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SPECIES: Artemisia tridentata subsp. wyomingensis
Howard, Janet L. 1999. Artemisia tridentata subsp. wyomingensis.
In: Fire Effects Information System, [Online].
U.S. Department of Agriculture, Forest Service, Rocky Mountain Research Station,
Fire Sciences Laboratory (Producer). Available:
Wyoming big sagebrush
The currently accepted scientific name of Wyoming big sagebrush is Artemisia tridentata Nutt. subsp. wyomingensis Beetle & Young (Asteraceae). There are 2 other widely distributed subspecies of big sagebrush (A. tridentata): basin big sagebrush (A. t. subsp. tridentata) and mountain big sagebrush (A. t. subsp. vaseyana) [12,64,77]. It is impossible to distinguish Wyoming big sagebrush from basin or mountain big sagebrush without molecular analysis [12,139].
Besides the 3 major subspecies mentioned above, at least 2 other subspecies of big sagebrush with limited distributions are recognized:Mojave big sagebrush (A. t. subsp. parishii)  and and xeric big sagebrush (A. t. subsp. xericensis) . Snowfield big sagebrush has been classified both within in the big sagebrush complex (A. t. subsp. spiciformis) [59,77] and as a distinct species (A. spiciformis) .
In this report, the name "big sagebrush" is used when discussing the big sagebrush species complex. Infrataxa including Wyoming big sagebrush are referred to by the subspecific common names used above.
Wyoming big sagebrush hybridizes with other subspecies of big sagebrush [33,56,89] and with silver sagebrush (A. cana)  .
No special status
Wyoming big sagebrush occurs from Montana and North Dakota south to California, New Mexico, Colorado, and Nebraska [64,133,144]. Its population distribution is poorly understood in areas where it overlaps with other big sagebrush subspecies [139,144].
FRES21 Ponderosa pine
FRES30 Desert shrub
FRES34 Chaparral-mountain shrub
5 Columbia Plateau
6 Upper Basin and Range
10 Wyoming Basin
11 Southern Rocky Mountains
12 Colorado Plateau
K005 Mixed conifer forest
K010 Ponderosa shrub forest
K011 Western ponderosa forest
K016 Eastern ponderosa forest
K023 Juniper-pinyon woodland
K024 Juniper steppe woodlands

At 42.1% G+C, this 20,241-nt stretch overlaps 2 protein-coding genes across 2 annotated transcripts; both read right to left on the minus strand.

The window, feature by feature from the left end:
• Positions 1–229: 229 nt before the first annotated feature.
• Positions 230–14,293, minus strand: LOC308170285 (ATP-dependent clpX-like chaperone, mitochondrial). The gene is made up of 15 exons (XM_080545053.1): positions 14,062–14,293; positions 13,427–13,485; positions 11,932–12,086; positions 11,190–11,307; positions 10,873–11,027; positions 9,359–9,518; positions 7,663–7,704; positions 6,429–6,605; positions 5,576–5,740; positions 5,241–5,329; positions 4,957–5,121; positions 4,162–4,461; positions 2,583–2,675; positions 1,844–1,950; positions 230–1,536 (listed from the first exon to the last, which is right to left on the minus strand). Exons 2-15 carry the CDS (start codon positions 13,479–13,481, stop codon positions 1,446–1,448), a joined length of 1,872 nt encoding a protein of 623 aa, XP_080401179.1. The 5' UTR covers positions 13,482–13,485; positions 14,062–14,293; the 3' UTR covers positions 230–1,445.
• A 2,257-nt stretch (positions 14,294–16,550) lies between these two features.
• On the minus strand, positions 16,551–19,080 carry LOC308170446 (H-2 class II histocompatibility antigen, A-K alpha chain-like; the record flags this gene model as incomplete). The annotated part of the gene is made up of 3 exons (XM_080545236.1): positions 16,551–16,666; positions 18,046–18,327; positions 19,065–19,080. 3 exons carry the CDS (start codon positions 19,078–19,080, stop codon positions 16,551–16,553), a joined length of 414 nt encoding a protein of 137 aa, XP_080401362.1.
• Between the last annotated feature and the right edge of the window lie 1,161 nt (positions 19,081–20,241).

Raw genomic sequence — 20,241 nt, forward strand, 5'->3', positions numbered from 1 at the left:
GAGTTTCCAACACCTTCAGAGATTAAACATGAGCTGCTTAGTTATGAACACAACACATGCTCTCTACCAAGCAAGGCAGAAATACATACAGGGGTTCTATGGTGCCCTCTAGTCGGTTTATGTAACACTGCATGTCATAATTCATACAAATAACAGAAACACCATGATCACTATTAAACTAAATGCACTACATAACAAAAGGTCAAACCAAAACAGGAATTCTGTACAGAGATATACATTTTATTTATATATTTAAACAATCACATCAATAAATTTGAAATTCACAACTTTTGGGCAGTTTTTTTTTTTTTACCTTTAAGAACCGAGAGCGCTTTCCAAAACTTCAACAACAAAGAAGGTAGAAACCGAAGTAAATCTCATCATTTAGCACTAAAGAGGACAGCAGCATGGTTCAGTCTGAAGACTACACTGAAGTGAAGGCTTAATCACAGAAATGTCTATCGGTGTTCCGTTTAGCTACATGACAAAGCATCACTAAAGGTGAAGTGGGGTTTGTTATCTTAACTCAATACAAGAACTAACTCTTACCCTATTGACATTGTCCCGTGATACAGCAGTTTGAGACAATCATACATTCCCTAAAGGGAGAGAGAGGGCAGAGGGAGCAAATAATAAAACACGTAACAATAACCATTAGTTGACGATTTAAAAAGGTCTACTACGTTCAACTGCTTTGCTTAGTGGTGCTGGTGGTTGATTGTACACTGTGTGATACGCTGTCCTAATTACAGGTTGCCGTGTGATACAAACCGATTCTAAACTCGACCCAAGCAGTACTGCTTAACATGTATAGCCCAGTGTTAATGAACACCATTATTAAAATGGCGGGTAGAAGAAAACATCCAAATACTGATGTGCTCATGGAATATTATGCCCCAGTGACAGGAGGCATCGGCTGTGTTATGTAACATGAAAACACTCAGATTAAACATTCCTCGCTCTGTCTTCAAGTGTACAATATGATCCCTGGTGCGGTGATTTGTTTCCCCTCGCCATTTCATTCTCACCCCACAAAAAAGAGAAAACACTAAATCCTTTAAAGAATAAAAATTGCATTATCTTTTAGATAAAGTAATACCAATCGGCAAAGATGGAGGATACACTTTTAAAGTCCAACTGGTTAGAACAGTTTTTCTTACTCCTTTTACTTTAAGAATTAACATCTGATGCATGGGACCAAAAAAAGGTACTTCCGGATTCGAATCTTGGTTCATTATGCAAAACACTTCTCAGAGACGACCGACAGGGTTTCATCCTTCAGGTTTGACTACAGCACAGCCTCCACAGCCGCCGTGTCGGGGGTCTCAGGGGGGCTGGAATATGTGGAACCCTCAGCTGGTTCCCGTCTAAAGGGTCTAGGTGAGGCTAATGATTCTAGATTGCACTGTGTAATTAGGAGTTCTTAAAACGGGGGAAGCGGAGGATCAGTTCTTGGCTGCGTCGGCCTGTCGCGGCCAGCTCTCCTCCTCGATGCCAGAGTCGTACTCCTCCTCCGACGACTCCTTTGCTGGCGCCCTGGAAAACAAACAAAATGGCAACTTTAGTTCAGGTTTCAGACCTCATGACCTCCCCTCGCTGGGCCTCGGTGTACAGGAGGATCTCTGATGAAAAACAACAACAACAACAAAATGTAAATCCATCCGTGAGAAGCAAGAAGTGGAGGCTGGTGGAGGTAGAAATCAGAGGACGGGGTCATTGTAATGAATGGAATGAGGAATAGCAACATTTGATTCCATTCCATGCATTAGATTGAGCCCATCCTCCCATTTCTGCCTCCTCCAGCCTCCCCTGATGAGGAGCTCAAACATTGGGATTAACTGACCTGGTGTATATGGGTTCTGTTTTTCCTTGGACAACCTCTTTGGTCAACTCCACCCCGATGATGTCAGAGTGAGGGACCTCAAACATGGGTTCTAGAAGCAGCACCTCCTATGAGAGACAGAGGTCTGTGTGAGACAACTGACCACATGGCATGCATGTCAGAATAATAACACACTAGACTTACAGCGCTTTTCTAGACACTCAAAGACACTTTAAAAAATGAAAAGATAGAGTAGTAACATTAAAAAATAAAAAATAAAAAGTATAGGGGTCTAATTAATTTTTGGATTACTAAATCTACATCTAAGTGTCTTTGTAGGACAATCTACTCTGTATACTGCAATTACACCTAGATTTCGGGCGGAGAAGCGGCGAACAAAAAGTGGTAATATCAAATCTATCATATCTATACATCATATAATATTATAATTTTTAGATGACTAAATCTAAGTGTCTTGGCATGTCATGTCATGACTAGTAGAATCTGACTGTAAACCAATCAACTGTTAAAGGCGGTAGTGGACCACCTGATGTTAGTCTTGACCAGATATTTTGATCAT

K037 Mountain mahogany-oak scrub
K038 Great Basin sagebrush
K055 Sagebrush steppe
K056 Wheatgrass-needlegrass shrubsteppe
K057 Galleta-three-awn shrubsteppe
209 Bristlecone pine
219 Limber pine
220 Rocky Mountain juniper
237 Interior ponderosa pine
238 Western juniper
243 Sierra Nevada mixed conifer
245 Pacific ponderosa pine
247 Jeffrey pine
107 Western juniper/big sagebrush/bluebunch wheatgrass
314 Big sagebrush-bluebunch wheatgrass
315 Big sagebrush-Idaho fescue
317 Bitterbrush-bluebunch wheatgrass
318 Bitterbrush-Idaho fescue
320 Black sagebrush-bluebunch wheatgrass
321 Black sagebrush-Idaho fescue
322 Curlleaf mountain-mahogany-bluebunch wheatgrass
324 Threetip sagebrush-Idaho fescue
401 Basin big sagebrush
402 Mountain big sagebrush
403 Wyoming big sagebrush
404 Threetip sagebrush
405 Black sagebrush
406 Low sagebrush
412 Juniper-pinyon woodland
413 Gambel oak
414 Salt desert shrub
504 Juniper-pinyon pine woodland
Wyoming big sagebrush steppe communities are prevalent in the West. Wyoming big sagebrush/bluebunch wheatgrass (Pseudoroegneria spicata) is the most common of the big sagebrush/bluebunch wheatgrass types . Other codominants in Wyoming big sagebrush steppe include western wheatgrass (Pascopyrum smithii), Sandberg bluegrass (Poa secunda), bottlebrush squirreltail (Elymus elymoides), Idaho fescue (Festuca idahoensis), Thurber needlegrass (Achnatherum thurberianum), and needle-and-thread grass (Hesperostipa comata) [37,54,67,86]. Although not often used in vegetation classifications, cheatgrass (Bromus tectorum) is also a dominant species in some Wyoming big sagebrush steppe communities . Evenden  described a Wyoming big sagebrush/cheatgrass community in the Trout Creek Mountains of southeastern Oregon where Wyoming big sagebrush and cheatgrass comprised 40 and 28% cover, respectively.
Wyoming big sagebrush occurs in pinyon-juniper (Pinus-Juniperus spp.) woodlands and ponderosa pine (P. ponderosa) forests, often as a dominant shrub [42,109,127,147]. It is the most abundant big sagebrush subspecies in singleleaf pinyon (P. monophylla)-Utah juniper (J. osteosperma) communities of northern Arizona . It is also common in singleleaf pinyon-Utah juniper communities of the northern Great Basin .
Species diversity is lower in Wyoming big sagebrush communities than in other big sagebrush types. A few perennial forb species are usually present in low numbers . Common associates of Wyoming big sagebrush are listed below by state.
AZ: Associates in singleleaf pinyon-Utah juniper/Wyoming big sagebrush of northern Arizona include blue grama, bottlebrush squirreltail, Indian ricegrass, mutton grass (Poa fendleriana), broom snakeweed (Gutierrezia sarothrae), and green rabbitbrush (Chrysothamnus viscidiflorus) .
CA/NV: In Humboldt National Forest, Nevada, Wyoming big sagebrush codominates with bluebunch wheatgrass and bottlebrush squirreltail [72,73]. Other associates common in Wyoming big sagebrush communities of eastern California and western Nevada include fourwing saltbush (Atriplex canescens), rubber rabbitbrush (Chrysothamnus nauseosus), blackbrush (Coleogyne ramosissima), California brome (Bromus carinatus), needle-and-thread grass, Thurber needlegrass, and Idaho fescue .
Associates in singleleaf pinyon/Wyoming big sagebrush community in Nevada include Sandberg bluegrass and slender false phlox (Microsteris gracilis). Annuals, especially blue-eyed Mary (Collinsia parviflora), are important in wet years .
CO: Associates of Wyoming big sagebrush in northern Colorado include black greasewood (Sarcobatus vermiculatus), green rabbitbrush, Sandberg bluegrass, bottlebrush squirreltail, blue grama, pine needlegrass (A. pinetorum), mutton grass, Hood's phlox (Phlox hoodii), and Engelmann's fleabane (Erigeron engelmannii) [75,128].